“Increasingly, European brands ask for organically-grown products, manufactured by companies that are doing ethical business. The Colours of Nature qualify; they are even ahead of the times. We develop with The Colours of Nature organic fabrics, naturally-dyed for a range of children clothing (0-4 years). In harmony with the company's holistic approach to business, the fabrics produced by The Colours of Nature are being tailored by a company in north India to get the best possible finish. The fashion line is very successful, particularly as mothers want to care for their babies' sensitive skins and the fabric contains no contaminating pigments.”
The manjistha colour bath from Rubia cardifolia results in a rich red-coloured natural-dyed yarn
Loes predicts that in another ten to twelve years much of the market will have turned organic. For organic has a special quality. “Whenever we show the garments to people, there is always the same response. They become silent,” she says. “The cloth communicates.”
Jesus explains the concept of doing ethical or socially-responsible business. “That our products are organic – grown without the use of pesticides of fertilizers – is the first step. That our production methods are environment-friendly, that we do not pollute the environment and practice water conservation, is the second. The third is that we are a socially-responsible business; we do not employ child labour, we offer good working conditions and decent salaries.”
Loes adds. “In Europe and the USA , in Korea and Japan , people are becoming aware of the conditions in which a product is manufactured. Big firms such as Nike were even boycotted when it was discovered that their products were manufactured in so-called ‘sweatshops' where people were working in inhuman conditions. These companies now have setup a special department that tries to ensure that there is a holistic business approach – looking into all aspects that go with the making of a product. Also the European Community has recently asked companies to look into the ethics of their business – the awareness is growing. In India it means that grants for product development are utilized without corruption; that the labourers are well-paid and work in good environments; and that the perks are not only going to the bosses of the industry.”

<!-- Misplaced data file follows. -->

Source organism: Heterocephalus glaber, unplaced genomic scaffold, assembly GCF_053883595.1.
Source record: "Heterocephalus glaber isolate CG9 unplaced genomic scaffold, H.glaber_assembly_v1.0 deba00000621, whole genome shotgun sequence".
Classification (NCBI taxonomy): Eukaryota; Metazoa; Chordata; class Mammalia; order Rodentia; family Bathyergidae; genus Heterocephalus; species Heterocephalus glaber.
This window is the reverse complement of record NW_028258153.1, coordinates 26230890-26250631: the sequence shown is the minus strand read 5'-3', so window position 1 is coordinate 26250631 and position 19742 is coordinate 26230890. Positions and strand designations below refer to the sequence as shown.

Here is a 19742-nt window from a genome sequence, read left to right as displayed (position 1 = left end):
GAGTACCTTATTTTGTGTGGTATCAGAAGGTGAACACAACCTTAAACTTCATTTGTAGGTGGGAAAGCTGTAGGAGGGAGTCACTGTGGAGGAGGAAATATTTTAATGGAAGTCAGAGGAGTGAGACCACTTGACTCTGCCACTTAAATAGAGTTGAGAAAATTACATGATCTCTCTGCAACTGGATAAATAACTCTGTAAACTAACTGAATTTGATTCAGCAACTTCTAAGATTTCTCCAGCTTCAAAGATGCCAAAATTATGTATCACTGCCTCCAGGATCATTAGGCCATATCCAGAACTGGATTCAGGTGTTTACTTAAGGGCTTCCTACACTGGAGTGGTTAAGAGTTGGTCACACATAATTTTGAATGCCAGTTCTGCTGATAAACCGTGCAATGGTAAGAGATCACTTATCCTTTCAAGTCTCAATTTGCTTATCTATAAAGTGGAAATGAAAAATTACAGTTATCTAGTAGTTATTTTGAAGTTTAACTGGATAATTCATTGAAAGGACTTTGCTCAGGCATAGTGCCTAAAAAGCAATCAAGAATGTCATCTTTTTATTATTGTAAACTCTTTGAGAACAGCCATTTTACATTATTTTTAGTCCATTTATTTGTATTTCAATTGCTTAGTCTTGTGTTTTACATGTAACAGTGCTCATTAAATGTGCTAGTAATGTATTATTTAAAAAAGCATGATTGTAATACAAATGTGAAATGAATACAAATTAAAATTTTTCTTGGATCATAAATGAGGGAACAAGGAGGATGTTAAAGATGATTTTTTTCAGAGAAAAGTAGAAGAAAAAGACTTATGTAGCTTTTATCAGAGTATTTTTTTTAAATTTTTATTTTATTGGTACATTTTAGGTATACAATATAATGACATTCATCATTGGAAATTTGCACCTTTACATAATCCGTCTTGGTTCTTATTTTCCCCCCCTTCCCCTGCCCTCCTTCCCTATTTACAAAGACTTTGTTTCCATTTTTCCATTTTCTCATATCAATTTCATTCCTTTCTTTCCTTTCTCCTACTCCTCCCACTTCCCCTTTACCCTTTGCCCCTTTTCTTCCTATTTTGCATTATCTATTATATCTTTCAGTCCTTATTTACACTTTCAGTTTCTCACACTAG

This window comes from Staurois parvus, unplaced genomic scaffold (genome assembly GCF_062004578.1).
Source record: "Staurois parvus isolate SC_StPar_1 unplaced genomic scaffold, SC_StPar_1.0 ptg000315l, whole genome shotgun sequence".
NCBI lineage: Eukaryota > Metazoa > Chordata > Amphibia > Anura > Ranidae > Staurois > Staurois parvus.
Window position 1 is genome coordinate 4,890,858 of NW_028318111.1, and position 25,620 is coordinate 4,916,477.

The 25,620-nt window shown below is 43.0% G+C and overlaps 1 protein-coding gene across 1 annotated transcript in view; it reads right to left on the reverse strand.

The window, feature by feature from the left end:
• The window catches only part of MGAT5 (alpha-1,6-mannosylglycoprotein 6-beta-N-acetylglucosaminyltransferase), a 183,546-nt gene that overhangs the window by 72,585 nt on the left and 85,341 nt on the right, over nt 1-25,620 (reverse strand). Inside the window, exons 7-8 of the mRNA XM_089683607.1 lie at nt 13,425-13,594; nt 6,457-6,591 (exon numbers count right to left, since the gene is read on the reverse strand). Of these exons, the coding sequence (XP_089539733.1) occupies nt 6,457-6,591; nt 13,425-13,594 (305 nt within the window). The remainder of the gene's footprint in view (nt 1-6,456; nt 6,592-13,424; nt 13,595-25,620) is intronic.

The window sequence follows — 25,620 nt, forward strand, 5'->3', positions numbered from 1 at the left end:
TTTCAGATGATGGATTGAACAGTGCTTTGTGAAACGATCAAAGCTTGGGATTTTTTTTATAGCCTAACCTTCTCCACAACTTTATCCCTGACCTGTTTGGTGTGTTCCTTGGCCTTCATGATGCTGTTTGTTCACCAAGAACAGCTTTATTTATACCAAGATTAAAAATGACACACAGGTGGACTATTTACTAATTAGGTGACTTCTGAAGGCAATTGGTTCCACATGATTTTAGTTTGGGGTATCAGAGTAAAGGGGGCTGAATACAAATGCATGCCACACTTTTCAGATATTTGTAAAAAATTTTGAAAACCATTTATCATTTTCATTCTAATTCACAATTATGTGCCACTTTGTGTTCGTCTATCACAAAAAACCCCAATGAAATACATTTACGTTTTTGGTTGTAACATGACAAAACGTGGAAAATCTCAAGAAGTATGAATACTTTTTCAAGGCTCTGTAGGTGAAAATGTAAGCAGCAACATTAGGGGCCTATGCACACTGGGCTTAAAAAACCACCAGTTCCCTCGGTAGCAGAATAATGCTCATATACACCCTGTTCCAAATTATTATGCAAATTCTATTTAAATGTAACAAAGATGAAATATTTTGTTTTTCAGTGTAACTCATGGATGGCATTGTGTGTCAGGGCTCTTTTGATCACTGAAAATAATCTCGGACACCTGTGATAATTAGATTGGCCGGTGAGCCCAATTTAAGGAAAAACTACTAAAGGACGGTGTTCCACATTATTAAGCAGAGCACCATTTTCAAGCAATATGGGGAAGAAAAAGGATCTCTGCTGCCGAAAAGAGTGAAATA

An Auroville approach to clothing?
One might think that selling organically-dyed material in Auroville is like preaching to the converted. “Sadly not true,” says Ruby wryly. “Auroville units still have little understanding of the concept of organics. In autumn this year we plan a presentation to all the Auroville fashion units showing how far we have got with colour fastness. We will present our colour range and explain that we can naturally dye any material, be it cotton, linen or silk. For we believe they have to change attitude. They are still mostly using chemically-dyed cloth, not organically-grown cotton or linen, and silk that has been cleaned by using chemicals. But if Auroville has to give a message to the world, this should extend to its clothing industry.”
An Aurovilian youth modelling the ‘GoIndiGo' brand of jeans from The Colours of Nature
Baby clothing in Europe from naturally-dyed organic cotton from The Colours of Nature
Loes goes a step further. “The Auroville fashion industry must start dedicating itself to innovation, for the market is more and more ready. Working together, they should present ‘The Auroville approach to Clothing' in international fashion shows, uniting behind the banner of organically-grown , naturally-dyed and ethically-produced products. It's time to move ahead. In clothing as in everything else, Auroville has to set an example.”
Photo credit: All photos courtesy Colours of Nature